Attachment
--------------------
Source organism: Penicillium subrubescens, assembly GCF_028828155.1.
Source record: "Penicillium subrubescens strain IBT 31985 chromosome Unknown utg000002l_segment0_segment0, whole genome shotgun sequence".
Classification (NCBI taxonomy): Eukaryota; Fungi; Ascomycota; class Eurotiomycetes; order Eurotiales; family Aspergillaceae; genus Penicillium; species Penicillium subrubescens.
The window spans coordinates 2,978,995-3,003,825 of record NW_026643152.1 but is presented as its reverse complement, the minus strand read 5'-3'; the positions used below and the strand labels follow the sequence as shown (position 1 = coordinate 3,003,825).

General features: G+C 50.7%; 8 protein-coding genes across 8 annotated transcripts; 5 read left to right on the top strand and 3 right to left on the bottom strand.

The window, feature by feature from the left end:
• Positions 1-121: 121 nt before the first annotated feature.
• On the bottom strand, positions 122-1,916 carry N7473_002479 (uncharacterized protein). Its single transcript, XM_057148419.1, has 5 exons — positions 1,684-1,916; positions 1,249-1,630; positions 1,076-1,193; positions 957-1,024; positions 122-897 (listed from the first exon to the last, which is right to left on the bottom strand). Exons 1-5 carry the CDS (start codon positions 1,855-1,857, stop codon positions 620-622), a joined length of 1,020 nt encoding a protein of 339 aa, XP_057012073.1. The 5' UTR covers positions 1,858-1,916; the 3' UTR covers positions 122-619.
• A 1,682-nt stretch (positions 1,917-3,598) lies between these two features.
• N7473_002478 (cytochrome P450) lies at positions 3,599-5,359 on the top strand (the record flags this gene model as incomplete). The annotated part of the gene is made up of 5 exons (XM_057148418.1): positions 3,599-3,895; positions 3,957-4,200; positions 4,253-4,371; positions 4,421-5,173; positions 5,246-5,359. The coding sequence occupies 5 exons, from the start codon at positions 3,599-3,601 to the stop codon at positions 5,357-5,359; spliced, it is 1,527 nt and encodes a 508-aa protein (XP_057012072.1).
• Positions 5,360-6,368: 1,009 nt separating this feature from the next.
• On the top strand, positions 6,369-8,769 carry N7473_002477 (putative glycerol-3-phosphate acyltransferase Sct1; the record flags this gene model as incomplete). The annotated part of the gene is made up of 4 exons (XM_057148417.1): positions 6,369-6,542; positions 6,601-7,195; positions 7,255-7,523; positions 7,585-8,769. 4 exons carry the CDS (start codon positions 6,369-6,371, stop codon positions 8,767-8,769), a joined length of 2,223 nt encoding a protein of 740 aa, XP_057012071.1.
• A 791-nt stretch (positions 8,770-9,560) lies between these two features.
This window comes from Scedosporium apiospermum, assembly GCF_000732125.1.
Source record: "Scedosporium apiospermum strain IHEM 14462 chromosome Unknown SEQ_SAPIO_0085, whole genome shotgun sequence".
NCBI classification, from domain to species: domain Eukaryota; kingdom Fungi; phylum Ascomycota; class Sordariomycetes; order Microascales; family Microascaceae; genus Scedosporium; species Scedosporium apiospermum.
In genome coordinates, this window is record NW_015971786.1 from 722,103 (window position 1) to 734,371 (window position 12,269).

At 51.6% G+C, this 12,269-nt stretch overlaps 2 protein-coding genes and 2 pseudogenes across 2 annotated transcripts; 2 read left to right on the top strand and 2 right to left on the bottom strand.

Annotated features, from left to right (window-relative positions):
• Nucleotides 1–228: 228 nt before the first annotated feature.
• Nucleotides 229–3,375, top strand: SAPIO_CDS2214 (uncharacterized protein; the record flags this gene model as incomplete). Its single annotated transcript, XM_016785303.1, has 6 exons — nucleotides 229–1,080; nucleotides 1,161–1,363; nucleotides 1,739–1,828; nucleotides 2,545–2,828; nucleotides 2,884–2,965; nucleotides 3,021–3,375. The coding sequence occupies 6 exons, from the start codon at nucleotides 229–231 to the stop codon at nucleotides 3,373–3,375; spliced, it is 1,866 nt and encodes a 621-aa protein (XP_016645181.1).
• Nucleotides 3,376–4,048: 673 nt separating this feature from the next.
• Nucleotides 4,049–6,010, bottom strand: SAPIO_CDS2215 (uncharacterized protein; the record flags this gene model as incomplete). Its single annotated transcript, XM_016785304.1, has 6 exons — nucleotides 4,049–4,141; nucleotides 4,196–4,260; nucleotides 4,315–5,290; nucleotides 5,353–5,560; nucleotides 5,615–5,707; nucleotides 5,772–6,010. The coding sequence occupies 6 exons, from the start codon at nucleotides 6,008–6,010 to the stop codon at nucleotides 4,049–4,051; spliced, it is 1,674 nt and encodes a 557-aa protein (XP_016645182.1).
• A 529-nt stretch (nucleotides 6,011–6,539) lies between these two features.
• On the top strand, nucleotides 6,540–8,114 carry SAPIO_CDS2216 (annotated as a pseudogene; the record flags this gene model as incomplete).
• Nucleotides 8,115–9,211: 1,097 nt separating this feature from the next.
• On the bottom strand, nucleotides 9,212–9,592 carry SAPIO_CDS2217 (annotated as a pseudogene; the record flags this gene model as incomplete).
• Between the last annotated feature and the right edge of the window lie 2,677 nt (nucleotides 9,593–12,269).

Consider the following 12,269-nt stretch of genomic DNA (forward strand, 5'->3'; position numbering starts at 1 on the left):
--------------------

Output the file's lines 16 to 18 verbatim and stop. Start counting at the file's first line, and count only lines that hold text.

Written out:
NCBI classification, from domain to species: domain Eukaryota; kingdom Fungi; phylum Ascomycota; class Sordariomycetes; order Microascales; family Microascaceae; genus Scedosporium; species Scedosporium apiospermum.
In genome coordinates, this window is record NW_015971786.1 from 722,103 (window position 1) to 734,371 (window position 12,269).

At 51.6% G+C, this 12,269-nt stretch overlaps 2 protein-coding genes and 2 pseudogenes across 2 annotated transcripts; 2 read left to right on the top strand and 2 right to left on the bottom strand.